Step 6. Wine Tasting: Buy!
The purpose of a winemaker or a wine shop in hosting a wine tasting party is to sell wine!
Certainly, they want to educate potential customers about the qualities of the wine they offer, but this is all just sophisticated marketing, building value to sell their product. If you like what you had (and don’t feel pressured to say you do when it’s not to your taste), consider buying a bottle or three.
Convert! The purpose of most websites that employ SEOs is to convert site visitors into customers. The whole point of optimizing a site for search is to increase discovery of the site via search.
But if you optimize the site for humans first, not only will they respond positively once they visit your site, search engines will respond because they truly value sites that are interesting to people.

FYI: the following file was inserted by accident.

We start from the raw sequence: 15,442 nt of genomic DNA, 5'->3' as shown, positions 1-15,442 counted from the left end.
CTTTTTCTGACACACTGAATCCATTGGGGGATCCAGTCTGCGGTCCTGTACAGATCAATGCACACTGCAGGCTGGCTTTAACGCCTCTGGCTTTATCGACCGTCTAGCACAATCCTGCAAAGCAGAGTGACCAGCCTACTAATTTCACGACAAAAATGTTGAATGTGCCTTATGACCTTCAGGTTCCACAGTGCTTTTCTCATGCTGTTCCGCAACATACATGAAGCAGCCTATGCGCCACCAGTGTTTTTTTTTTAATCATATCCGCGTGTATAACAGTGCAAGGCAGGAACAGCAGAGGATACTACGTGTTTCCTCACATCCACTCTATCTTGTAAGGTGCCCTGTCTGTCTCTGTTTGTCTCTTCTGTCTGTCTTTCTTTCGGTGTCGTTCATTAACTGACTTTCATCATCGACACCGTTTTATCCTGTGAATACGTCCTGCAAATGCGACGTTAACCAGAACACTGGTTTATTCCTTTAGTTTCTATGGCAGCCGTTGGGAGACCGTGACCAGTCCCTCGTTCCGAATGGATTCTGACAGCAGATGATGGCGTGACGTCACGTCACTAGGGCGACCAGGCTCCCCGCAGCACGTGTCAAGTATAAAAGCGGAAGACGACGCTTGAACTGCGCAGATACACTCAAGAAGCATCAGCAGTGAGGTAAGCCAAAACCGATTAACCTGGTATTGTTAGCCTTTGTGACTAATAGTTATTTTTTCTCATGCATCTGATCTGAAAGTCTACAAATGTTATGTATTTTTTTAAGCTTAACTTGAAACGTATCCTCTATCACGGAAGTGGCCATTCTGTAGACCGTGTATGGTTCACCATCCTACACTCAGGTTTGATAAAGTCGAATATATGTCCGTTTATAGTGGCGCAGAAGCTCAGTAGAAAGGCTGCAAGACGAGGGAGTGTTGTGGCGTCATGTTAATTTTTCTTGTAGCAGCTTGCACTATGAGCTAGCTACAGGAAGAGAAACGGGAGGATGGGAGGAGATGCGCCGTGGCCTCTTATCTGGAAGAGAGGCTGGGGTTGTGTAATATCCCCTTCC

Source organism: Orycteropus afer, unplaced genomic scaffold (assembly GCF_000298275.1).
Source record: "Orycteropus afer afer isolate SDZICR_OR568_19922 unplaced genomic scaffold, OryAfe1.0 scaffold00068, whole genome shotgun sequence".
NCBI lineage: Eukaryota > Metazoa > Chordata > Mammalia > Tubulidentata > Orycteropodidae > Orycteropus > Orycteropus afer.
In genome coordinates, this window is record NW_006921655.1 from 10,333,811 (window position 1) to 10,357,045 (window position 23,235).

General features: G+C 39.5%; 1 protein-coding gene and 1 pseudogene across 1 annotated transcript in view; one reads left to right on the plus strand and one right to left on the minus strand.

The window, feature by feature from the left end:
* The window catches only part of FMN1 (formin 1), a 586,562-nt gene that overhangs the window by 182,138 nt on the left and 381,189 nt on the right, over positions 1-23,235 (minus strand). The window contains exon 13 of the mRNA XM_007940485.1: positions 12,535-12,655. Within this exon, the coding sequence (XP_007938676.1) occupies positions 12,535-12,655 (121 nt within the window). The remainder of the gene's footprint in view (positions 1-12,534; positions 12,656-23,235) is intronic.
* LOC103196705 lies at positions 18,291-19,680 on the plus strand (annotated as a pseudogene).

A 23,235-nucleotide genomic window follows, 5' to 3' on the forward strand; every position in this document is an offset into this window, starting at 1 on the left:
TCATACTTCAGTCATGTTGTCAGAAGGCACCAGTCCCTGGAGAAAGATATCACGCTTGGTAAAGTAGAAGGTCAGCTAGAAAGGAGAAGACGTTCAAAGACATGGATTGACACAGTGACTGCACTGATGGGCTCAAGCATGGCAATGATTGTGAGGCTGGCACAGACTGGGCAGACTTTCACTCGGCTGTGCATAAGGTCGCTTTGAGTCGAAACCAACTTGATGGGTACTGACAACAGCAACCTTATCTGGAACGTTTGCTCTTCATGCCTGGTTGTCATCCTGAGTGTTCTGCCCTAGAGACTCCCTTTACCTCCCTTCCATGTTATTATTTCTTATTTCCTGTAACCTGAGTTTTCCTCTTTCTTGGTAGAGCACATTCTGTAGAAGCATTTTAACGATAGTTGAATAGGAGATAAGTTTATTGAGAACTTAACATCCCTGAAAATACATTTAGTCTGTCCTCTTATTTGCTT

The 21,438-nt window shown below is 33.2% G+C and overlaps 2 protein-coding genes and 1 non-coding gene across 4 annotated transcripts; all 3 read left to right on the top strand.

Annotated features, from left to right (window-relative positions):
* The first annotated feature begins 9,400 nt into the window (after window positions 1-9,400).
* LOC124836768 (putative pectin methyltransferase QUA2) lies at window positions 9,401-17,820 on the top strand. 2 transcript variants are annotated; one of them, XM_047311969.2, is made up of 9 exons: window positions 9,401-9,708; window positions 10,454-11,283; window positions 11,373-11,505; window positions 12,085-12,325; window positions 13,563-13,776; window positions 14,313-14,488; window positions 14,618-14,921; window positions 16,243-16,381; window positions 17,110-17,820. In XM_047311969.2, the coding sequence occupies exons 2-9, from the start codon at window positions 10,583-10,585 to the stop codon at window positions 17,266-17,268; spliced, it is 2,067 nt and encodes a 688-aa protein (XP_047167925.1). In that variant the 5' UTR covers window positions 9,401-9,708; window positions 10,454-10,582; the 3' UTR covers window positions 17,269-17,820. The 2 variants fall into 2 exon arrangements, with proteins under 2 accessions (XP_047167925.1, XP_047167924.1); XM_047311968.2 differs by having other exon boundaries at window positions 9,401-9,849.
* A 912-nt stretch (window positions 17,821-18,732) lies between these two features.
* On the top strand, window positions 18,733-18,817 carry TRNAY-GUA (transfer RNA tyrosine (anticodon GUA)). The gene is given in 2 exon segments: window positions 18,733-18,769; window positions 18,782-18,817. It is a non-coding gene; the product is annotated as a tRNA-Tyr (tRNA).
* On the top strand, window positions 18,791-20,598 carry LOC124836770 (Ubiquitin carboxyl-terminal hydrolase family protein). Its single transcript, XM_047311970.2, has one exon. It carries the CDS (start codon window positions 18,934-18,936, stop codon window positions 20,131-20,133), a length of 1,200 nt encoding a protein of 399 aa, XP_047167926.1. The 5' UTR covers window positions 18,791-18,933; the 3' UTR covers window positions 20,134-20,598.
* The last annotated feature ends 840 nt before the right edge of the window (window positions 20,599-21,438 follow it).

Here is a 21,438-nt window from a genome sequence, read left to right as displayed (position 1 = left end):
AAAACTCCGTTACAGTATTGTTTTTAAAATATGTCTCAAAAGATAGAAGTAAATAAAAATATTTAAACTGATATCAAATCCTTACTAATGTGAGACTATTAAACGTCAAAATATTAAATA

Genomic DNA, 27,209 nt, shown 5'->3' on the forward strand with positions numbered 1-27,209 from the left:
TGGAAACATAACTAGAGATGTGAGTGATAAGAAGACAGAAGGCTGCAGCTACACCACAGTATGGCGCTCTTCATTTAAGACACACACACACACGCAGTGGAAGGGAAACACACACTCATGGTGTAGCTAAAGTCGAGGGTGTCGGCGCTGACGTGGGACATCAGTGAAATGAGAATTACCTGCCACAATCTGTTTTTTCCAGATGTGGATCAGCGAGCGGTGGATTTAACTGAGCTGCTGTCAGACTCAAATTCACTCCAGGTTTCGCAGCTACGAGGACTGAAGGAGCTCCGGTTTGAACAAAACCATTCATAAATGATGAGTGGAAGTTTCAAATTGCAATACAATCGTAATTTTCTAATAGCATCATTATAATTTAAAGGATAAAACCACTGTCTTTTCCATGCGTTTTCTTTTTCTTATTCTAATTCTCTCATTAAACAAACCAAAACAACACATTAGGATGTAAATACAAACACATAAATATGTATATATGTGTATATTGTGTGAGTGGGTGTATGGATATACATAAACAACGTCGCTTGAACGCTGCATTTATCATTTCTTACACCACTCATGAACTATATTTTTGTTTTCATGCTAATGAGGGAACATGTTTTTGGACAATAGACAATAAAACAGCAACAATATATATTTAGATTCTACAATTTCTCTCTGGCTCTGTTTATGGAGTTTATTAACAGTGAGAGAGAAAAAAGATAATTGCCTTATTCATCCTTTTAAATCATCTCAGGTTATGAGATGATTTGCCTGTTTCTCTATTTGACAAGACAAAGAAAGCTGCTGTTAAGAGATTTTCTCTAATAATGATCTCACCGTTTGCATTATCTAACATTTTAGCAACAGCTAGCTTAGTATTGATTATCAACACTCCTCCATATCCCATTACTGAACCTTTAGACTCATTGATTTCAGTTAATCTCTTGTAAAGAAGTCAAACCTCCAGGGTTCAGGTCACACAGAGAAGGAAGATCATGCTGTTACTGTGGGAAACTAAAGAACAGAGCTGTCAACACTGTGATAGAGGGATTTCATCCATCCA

Wine Tasting & SEO Make A Fine Pairing
Humans tasting fine wine and search engines consuming a website are quite analogous activities. But, I can only wonder if search engines get as happy over an authoritative, text-based website as a human does over a glass of fantastic Pinot Noir. I’ll mull that thought over after Searchfest as I hit some of my favorite (and a few new) wineries in the Oregon Willamette Valley. Who’s coming with me?
Opinions expressed in this article are those of the guest author and not necessarily Search Engine Land. Staff authors are listed here.